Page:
- 3. Pfliegler WP, Pócsi I, Győri Z, Pusztahelyi T. The Aspergilli and Their Mycotoxins: Metabolic Interactions With Plants and the Soil Biota. Front Microbiol. 2020;10:2921. Published 2020 Feb 12. doi:10.3389/fmicb.2019.02921.
- 4. Hedayati MT, Pasqualotto AC, Warn PA, Bowyer P, Denning DW. Aspergillus flavus: human pathogen, allergen and mycotoxin producer. Microbiology (Reading). 2007 Jun;153(Pt 6):1677-1692. doi: 10.1099/mic.0.2007/007641-0. PMID: 17526826.
- 5. The Lancet Respiratory Medicine. Chronic pulmonary aspergillosis: help is on the way. Lancet Respir Med. 2016;4:83.
- 6. Kulas J, Mirkov I, Tucovic D, Zolotarevski L, Glamoclija J, Veljovic K, Tolinacki M, Golic N, Kataranovski M. Pulmonary Aspergillus fumigatus infection in rats affects gastrointestinal homeostasis. Immunobiology. 2019 Jan;224(1):116-123. doi: 10.1016/j.imbio.2018.10.001. Epub 2018 Oct 13. PMID: 30348457.
- 7. Abdallah, Emad. (2017). Potential Antifungal Activity of Fresh Garlic Cloves (Allium sativum L.) from Sudan. Journal of Biotechnology Research. 3. 106-109.
- 8. Jin M, Zhao K, Huang Q, et al. Structural features and biological activities of the polysaccharides from Astragalus membranaceus. Int J Biol Macromol 2014;64:257-266.
- 9. Karami S, Roayaei M, Zahedi E, et al. Antifungal effects of Lactobacillus species isolated from local dairy products. Int J Pharm Investig. 2017;7(2):77-81. doi:10.4103/jphi.JPHI_9_17.
- 10. Mohamed G. Shehata, Ahmed N. Badr, Sobhy A. El Sohaimy, Dalal Asker, Tarek S. Awad, Characterization of antifungal metabolites produced by novel lactic acid bacterium and their potential application as food biopreservatives, Annals of Agricultural Sciences, Volume 64, Issue 1, 2019, Pages 71-78, ISSN 0570-1783, https://doi.org/10.1016/j.aoas.2019.05.002.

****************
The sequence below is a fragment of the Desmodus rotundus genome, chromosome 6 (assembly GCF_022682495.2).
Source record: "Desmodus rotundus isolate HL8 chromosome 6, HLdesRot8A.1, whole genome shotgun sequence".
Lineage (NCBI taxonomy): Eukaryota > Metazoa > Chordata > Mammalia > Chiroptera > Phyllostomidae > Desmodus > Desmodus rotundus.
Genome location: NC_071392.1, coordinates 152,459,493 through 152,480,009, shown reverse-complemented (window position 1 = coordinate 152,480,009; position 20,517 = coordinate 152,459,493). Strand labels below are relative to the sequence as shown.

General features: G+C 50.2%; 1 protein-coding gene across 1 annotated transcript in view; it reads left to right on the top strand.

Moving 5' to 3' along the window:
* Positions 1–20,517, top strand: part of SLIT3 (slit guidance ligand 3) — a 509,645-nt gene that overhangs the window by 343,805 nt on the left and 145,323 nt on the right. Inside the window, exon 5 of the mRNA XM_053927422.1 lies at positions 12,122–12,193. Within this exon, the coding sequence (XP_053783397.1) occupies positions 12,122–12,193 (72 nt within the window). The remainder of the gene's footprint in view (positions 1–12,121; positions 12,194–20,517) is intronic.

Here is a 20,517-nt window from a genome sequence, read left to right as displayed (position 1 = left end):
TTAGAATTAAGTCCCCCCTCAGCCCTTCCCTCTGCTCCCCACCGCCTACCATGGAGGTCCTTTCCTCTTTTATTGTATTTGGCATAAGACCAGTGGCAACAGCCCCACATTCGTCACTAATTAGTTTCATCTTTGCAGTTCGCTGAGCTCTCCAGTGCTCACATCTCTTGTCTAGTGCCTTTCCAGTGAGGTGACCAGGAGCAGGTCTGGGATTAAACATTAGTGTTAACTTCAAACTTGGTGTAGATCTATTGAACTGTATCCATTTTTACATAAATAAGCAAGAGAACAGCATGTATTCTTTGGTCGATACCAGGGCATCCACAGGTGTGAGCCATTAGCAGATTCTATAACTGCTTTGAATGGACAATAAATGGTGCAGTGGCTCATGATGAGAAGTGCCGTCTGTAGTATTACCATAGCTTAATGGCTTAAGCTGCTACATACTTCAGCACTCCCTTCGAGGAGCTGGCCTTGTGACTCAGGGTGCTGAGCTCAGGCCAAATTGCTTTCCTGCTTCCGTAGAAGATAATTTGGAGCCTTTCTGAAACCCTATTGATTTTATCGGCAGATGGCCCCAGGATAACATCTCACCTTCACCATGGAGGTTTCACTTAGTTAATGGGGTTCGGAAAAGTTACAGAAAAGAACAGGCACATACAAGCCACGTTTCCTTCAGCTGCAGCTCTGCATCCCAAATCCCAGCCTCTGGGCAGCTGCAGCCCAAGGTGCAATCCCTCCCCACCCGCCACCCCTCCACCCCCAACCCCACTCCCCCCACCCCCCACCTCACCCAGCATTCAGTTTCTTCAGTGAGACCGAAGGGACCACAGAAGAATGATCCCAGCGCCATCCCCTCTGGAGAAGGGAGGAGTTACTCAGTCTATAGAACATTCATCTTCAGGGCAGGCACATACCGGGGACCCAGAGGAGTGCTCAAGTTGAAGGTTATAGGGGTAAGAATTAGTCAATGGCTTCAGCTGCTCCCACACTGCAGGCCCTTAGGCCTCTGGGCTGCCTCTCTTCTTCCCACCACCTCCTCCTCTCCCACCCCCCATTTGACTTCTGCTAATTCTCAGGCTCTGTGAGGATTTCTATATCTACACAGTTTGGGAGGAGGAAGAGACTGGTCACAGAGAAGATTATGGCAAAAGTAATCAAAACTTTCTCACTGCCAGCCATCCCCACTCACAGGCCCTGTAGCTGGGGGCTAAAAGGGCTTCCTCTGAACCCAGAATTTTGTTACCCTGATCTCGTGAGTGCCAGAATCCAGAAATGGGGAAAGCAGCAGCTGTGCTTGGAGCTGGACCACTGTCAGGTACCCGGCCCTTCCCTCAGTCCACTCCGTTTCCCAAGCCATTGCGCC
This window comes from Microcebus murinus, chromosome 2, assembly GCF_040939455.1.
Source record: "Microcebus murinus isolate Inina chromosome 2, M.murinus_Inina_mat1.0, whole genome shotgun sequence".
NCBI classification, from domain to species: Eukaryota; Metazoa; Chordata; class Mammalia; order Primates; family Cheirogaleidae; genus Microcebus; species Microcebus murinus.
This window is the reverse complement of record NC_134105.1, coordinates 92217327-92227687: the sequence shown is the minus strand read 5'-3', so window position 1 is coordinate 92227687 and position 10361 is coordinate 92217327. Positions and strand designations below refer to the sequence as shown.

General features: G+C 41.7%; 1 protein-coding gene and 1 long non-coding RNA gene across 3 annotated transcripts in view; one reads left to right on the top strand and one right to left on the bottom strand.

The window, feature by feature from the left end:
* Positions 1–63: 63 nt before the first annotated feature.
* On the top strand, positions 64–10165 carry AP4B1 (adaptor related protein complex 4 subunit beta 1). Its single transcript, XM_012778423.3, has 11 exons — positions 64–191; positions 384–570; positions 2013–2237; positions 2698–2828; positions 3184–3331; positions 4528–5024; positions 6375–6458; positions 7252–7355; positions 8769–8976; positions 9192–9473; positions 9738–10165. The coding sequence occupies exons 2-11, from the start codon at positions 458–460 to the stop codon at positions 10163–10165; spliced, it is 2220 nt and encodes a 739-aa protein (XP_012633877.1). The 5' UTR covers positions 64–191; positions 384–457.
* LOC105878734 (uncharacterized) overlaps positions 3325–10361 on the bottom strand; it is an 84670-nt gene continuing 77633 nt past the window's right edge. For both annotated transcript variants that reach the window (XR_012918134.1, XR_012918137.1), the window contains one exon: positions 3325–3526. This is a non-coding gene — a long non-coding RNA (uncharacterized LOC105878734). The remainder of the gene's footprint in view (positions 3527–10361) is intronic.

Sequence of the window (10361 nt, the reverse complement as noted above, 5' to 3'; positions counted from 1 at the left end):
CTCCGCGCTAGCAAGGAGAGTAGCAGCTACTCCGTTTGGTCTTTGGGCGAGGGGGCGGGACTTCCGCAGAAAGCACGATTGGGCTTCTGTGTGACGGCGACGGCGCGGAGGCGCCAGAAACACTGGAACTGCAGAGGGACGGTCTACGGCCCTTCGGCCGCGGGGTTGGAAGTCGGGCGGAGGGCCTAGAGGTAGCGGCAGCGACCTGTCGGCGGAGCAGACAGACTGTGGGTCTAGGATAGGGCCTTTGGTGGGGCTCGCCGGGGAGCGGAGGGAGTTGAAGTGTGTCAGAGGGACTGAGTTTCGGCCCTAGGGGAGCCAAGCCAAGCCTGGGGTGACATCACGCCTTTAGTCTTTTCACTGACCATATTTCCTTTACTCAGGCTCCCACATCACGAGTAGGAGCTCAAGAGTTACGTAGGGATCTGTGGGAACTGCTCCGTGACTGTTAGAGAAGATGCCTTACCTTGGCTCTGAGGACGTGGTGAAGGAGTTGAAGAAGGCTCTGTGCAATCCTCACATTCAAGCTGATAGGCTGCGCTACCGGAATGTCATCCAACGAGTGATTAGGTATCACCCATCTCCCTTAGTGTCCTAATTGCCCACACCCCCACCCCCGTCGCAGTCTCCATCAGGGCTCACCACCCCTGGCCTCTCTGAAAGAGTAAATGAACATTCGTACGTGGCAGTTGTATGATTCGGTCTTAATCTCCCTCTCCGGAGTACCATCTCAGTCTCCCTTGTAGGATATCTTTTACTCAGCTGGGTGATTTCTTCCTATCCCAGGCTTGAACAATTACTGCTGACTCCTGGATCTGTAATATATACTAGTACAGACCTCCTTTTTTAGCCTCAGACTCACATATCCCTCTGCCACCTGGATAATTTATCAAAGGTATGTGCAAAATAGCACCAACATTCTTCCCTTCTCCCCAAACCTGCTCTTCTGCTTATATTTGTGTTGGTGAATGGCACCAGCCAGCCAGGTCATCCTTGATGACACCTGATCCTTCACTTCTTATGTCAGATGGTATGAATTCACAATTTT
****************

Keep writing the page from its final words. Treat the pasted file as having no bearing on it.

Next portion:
- 11. Huh CK, Hwang TY. Identification of Antifungal Substances of Lactobacillus sakei subsp. ALI033 and Antifungal Activity against Penicillium brevicompactum Strain FI02. Prev Nutr Food Sci. 2016;21(1):52-56. doi:10.3746/pnf.2016.21.1.52.
- 12. Yang Liu, Xinjie Yu, Leilei Yu, Fengwei Tian, Jianxin Zhao, Hao Zhang, Long Qian, Qun Wang, Zhengqing Xue, Qixiao Zhai, Wei Chen, Lactobacillus plantarum CCFM8610 Alleviates Irritable Bowel Syndrome and Prevents Gut Microbiota Dysbiosis: A Randomized, Double-Blind, Placebo-Controlled, Pilot Clinical Trial, Engineering, Volume 7, Issue 3, 2021, Pages 376-385, ISSN 2095-8099, https://doi.org/10.1016/j.eng.2020.06.026.
- 13. Liu Y, Jin X, Tian L, et al. Lactiplantibacillus plantarum Reduced Renal Calcium Oxalate Stones by Regulating Arginine Metabolism in Gut Microbiota. Front Microbiol. 2021;12:743097. Published 2021 Sep 24. doi:10.3389/fmicb.2021.743097.
- 14. Ahn, C., Collins-Thompson, D., Duncan, C., and Stiles, M. E. (1992). Mobilization and location of the genetic determinant of chloramphenicol resistance from Lactobacillus plantarum caTC2R. Plasmid 27, 169–176. doi: 10.1016/0147-619X(92)90018-6.
- 15. Sunmola AA, Ogbole OO, Faleye TOC, Adetoye A, Adeniji JA, Ayeni FA. Antiviral potentials of Lactobacillus plantarum, Lactobacillus amylovorus, and Enterococcus hirae against selected Enterovirus. Folia Microbiol (Praha). 2019 Mar;64(2):257-264. doi: 10.1007/s12223-018-0648-6. Epub 2018 Sep 29. PMID: 30267215.